And, and so when we’ve worked years ago with franchises and small businesses, there was a lot of that here, let me give this to you. Please help me. And then, you know, they don’t look at their reports and, you know, essentially if they really can’t see that the phone is ringing often enough, that’s when you’re going to get a phone call and have to defend all the work that you’ve done, even though they probably haven’t read all the reports for the last four or five months, copy hackers. I talked about it being a training business on one end, there’s the service side, of course, but the training business that’s full e-commerce, it’s just delivering courses online that you buy online, you go through a process. So our, our core business is an e-commerce business when it comes down to it. So I have seen for my business as well as for our clients who are any commerce, just how critical email is to growing a business. The big picture is that when you think about

Speaker 7 (17:50):

Your pricing strategy, it’s not enough to just, it’s not the flow that you first create a product, then you publish it on Amazon, create the listing, ship it to Amazon, and then you sit and think what price I should put. Actually the price strategy should start before you even go design your product.

Speaker 10 (18:07):

It is, it is hard to hire a four, especially because SEO encompasses so much. And as an SEO that works for an e-commerce company, isn’t going to work for his house company. Isn’t going to work for a services company. And so, so while, while that is very true. And so you kind of got to figure out what are the different things that I need, if you don’t know SEO, then you know, it’s going to be hard to say like, okay, do we need you know, do we need content? Do we need technical? Do we need links? Like, you know, what is it? I get a lot of people coming to me saying like, I need links. I look at their site and I’m like, I can’t even load your site. Right. It takes 20 seconds to load. Like we, we need to solve that first. They’re like, no, I just need links. Okay. Good luck to you.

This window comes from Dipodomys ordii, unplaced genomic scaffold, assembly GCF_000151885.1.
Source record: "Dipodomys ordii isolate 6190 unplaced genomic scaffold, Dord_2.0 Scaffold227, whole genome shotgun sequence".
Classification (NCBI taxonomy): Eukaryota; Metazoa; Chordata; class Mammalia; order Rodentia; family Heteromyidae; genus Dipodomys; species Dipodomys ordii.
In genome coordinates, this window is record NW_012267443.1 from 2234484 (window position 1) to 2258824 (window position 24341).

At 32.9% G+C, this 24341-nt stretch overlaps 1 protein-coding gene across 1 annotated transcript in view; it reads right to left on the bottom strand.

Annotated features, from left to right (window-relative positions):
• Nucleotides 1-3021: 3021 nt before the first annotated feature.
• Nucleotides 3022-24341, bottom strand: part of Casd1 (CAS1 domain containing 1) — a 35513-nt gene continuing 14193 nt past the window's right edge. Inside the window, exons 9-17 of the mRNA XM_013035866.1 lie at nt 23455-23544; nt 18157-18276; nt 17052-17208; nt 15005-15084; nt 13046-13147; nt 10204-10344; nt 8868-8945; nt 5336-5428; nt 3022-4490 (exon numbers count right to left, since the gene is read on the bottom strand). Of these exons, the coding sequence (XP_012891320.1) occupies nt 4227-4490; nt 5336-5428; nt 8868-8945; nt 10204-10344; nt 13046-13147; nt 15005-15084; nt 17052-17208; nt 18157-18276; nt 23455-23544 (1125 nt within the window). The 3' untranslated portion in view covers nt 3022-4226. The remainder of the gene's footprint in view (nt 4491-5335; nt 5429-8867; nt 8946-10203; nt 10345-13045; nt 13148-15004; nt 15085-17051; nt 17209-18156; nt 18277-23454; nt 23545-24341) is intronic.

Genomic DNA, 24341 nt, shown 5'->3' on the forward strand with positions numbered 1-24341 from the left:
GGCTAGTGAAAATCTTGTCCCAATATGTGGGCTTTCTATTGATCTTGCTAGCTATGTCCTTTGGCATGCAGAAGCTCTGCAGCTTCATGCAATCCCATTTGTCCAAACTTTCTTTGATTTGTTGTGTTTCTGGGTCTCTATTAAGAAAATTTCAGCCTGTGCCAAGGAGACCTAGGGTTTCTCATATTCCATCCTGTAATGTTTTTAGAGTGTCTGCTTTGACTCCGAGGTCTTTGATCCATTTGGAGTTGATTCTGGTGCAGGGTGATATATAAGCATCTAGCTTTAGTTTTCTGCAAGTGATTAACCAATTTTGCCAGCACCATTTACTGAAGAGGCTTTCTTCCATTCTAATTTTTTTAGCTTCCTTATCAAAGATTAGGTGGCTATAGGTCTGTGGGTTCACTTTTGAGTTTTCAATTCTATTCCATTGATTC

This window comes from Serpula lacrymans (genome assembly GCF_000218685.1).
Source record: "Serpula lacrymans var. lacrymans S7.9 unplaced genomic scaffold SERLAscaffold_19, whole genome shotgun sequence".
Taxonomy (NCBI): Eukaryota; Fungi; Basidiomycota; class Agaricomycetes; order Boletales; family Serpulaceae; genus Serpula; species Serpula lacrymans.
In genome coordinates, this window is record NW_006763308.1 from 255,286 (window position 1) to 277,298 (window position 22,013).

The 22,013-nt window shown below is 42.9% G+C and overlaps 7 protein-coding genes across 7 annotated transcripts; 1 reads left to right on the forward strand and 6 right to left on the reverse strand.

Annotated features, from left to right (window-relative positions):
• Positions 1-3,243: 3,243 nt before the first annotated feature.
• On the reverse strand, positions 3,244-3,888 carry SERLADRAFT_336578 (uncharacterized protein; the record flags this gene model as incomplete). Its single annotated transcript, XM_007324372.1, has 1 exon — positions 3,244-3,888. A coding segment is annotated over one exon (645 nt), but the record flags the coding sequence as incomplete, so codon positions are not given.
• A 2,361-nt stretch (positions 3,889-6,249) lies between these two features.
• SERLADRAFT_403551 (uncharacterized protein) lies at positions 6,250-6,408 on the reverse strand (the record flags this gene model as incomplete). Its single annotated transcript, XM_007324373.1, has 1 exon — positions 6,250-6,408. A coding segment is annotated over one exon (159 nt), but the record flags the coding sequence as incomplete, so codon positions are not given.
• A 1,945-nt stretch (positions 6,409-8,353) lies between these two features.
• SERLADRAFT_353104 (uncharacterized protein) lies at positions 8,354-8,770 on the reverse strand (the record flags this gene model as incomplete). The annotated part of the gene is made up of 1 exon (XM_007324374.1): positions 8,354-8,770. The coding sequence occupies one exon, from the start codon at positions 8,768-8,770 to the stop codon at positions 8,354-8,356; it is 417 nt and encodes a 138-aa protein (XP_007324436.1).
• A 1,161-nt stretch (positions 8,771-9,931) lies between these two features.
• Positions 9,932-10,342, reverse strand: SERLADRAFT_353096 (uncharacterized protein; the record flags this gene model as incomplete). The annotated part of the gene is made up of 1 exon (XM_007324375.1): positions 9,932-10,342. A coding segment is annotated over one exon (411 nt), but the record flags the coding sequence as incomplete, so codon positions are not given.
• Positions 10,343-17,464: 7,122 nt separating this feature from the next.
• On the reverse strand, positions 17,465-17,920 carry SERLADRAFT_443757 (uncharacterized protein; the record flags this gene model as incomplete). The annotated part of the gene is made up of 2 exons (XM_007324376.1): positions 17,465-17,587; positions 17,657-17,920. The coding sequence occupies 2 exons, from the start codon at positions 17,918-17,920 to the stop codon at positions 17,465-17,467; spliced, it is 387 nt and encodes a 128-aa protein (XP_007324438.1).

Charles (18:38):

And I will say this, I mean, not to sell ourselves short. I mean, we got really, really nerdy in the process. Okay. I mean, myself in particular, I mean, we had a conversation the other day with our chemist John, because like I said, we’re developing some other products right now and I don’t remember what the ingredient was, but I, I was talking about this ingredient and off the top of my head, I said, well, correct me if I’m wrong, the reason that we want to increase the percentage of that ingredient would be to do XYZ. And he goes, that’s exactly right. And it’s just because I think to do it, you, you as a brand leader, have to understand what you’re putting in there. I understand every one of the ingredients that we have in here, I know what they do. I know where they’re source from.

Charles (19:21):

I know why we put them in there. I even know the safety rating of every single ingredient in here. And, you know, I mean, that was done purposefully. I read a book that I recommend to everyone. Pretty much everyone knows it’s called think and grow rich by Napoleon Hill. And one of the stories that is also kind of popular and you hear other people talking about it is if you want to take an Island, you have to like burn the ships that you float, that you went there on. That gives you no retreat, no surrender. You got to go. And I almost, I get emotional because, you know, if we didn’t know, you don’t know, you know, you’ve got you, you believe in it. And I believed in it and I, and I knew like I wasn’t lying to myself. I was like, I love this product. I believe in it. And if I really do believe in it, other people are going to be out there. And we’re not that different as humans, we pretty, pretty similar. And Mo and a lot of ways, you know, we might think a little bit differently, but for the most part, we’re very similar. So I was like, if I believe in it, I’ll find an audience that also believes that

Speaker 7 (20:34):

My first book actually took me about six months to finish. And I don’t think it was actually the tasks I had to perform to finish it. It was the mindset of just writing a book and publishing a book, sounded like such a huge intimidating task. And it really took a lot to work through that and find that motivation and overcome the fear and the worry. And now I can like conceive of a book and write it and publish it in maybe less than a week.